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March 08, 2006


"If we design a society that doesn't address the unhappiness of those at the very bottom, it will be sure to fail even more readily than communism did in the Soviet Union."

Society is not a product of human design, it is a product of unplanned, spontaneous human interaction, the Soviet Union failed partially because they failed to realize this.

Society doesn't address peoples problems, individuals address their own problems. Also, you claim that in order to be happy we must have higher status than others, by this definition there must necessarily be people on the bottom.

A society of any size will contain subgroups with their own status rankings. In some cases these rankings will run very differently from the ones of the overall society. A prime example would be the outlaw bikers who still identify as 1%ers 50 years after the American Motorcycle Association claimed 99% of riders were upstanding citizens.

A society of any size will contain subgroups with their own status rankings.

I was thinking the same thing when I wrote my blog post. This wasn't the case when we were cavemen, so modern man sometimes gets confused.

There are people in the ghetto who have no status overall in society, but they may be the Big Man in the ghetto and therefore they get to father many children.

This post's analysis is incomplete. Is HS saying happyiness = pleasure? If that is the case, then it would be pointed out that many activities that leads to pleasure are dangerous.

What about those people are naturally cautious who refrain from engaging from pleasure seeking behavior in exchange of longer lifespan? Wouldn't their genes be more likely to survive?

Those people who believe that they should have children because that is the way to ensure their genes live on forever is sadly mistaken. In 5 generations, there is less than 2% of the original genes sequence left.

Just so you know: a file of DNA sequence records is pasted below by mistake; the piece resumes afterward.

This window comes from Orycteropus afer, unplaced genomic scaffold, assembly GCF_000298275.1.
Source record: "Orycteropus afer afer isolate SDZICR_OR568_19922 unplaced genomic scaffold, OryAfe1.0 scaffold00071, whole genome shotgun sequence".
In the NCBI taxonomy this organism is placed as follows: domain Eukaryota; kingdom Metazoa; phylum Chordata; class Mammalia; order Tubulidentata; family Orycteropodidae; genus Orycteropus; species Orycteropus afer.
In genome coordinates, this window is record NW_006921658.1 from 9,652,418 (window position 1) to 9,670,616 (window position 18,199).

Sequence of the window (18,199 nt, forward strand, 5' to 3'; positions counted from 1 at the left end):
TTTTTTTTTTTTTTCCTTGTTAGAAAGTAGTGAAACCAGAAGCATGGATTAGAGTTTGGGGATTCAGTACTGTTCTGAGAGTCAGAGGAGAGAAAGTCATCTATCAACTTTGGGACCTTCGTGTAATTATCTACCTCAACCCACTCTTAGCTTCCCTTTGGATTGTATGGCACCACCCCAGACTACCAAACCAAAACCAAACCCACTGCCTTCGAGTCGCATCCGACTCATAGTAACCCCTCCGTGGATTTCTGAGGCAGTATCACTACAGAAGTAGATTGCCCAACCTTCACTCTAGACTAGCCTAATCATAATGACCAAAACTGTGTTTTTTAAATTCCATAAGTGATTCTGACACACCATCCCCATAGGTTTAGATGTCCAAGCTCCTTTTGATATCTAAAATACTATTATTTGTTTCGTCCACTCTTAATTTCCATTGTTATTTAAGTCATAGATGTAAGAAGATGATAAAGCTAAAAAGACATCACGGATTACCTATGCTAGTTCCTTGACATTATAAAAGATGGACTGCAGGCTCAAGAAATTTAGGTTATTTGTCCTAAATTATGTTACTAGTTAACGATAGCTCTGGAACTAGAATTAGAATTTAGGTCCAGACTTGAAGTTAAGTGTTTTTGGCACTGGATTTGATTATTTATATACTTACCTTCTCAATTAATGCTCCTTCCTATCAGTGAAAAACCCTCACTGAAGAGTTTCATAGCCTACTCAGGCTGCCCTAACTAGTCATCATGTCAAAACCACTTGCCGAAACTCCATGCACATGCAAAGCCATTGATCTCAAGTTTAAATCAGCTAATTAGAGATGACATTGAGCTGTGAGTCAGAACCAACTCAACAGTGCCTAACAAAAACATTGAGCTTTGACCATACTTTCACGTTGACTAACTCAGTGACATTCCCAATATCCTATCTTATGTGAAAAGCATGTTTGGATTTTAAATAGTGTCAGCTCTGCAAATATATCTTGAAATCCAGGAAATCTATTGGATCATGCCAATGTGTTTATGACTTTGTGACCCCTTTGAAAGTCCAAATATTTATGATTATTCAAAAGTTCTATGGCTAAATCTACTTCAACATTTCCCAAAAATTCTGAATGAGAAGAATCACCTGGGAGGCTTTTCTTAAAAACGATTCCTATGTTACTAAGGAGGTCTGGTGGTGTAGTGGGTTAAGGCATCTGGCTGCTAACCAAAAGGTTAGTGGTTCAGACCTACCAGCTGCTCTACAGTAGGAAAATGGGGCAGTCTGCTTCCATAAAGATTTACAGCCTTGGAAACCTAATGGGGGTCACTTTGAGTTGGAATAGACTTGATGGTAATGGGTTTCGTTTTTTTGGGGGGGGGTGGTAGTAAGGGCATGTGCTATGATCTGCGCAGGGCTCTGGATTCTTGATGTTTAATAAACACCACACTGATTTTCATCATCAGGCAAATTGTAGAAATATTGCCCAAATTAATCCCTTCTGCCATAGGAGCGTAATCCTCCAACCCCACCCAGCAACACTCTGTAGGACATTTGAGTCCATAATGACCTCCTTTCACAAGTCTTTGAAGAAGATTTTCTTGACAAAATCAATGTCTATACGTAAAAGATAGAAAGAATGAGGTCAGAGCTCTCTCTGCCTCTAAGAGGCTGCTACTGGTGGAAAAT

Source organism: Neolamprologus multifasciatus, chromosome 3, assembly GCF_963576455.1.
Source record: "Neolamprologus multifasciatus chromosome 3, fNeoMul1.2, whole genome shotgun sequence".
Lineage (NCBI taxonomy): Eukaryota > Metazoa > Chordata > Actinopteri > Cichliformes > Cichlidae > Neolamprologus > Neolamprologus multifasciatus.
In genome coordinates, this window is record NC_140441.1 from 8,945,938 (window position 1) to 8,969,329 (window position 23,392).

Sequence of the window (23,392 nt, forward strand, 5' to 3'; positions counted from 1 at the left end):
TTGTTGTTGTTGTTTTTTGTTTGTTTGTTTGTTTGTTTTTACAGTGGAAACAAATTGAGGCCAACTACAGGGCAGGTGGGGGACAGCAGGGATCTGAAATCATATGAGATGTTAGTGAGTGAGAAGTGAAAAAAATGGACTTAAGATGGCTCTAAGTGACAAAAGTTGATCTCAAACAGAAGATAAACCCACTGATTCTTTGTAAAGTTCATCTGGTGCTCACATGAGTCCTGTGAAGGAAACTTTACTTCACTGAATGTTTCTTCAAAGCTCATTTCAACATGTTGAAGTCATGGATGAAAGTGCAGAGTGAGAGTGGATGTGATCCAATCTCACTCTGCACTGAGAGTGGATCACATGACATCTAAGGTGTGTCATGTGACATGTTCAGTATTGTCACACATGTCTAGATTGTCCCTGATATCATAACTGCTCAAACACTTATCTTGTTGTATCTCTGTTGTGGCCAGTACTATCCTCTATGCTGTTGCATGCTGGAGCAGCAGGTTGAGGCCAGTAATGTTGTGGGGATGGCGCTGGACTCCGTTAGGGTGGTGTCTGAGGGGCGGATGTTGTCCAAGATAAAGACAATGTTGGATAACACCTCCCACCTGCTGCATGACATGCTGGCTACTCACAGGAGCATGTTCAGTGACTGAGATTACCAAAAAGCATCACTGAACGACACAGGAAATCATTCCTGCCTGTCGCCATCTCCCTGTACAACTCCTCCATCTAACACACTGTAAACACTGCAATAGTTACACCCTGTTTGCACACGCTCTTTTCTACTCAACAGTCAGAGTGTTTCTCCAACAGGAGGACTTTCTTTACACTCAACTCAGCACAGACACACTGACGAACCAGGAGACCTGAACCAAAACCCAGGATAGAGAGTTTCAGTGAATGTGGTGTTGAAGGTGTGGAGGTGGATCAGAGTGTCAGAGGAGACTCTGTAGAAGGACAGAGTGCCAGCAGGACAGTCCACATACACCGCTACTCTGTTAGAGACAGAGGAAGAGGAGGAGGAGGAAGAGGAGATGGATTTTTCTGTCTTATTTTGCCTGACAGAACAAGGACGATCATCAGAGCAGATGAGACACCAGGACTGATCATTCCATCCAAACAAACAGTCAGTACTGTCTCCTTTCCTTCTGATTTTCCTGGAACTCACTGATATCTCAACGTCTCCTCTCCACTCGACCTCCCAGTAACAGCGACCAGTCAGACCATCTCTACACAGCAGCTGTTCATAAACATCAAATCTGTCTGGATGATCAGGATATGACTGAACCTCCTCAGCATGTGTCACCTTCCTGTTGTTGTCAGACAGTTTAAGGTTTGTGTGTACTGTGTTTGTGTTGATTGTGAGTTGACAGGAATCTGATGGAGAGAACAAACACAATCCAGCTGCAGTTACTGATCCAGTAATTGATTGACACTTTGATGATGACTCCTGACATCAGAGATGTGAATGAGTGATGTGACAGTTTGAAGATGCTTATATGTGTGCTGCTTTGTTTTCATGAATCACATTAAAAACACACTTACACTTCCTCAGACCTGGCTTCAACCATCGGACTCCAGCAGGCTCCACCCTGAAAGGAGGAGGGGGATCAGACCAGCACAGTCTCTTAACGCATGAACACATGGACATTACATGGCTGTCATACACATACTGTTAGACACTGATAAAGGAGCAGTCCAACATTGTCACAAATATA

So much for self-expression on the individual level.

Really enjoying the HS archives on Sociobiology and happiness. I would not be surprised if the status-equals-happiness theory was particularly prevalent among unhappy law school grads. It wasn't until law school that I really took to heart the concept of zero-sum. One starts wondering, "Hey, what if *everything* with people works like this!"

I feel better if I tweak it slightly: Happiness depends on how people are *treated* by the people around them. That explains how a person can have high status compared to the general population, but still be very unhappy. Your king-of-the-ghetto theory, but in reverse. It removes the zero-sumness, because good treatment (respect, love, a decent living standard) is (theoretically) available to all, whereas status is just relative. The guy with no shoes may feel better compared to the guy with no feet, but it sucks for both of them. What's really important is not your status level, but what level you need to be treated well. In a winner-take-all system, the majority will be below the crucial line, regardless of their relative positions.

I find conservatives tend to hate this theory even more than liberals do. This is probably because they like to believe happiness results from individual character strength, and that success is available to all with the requisite merits. But, they certainly have no monopoly on the create-your-own-reality pandemic. There's a big overlap in that Venn diagram with the liberal self-esteem freaks.

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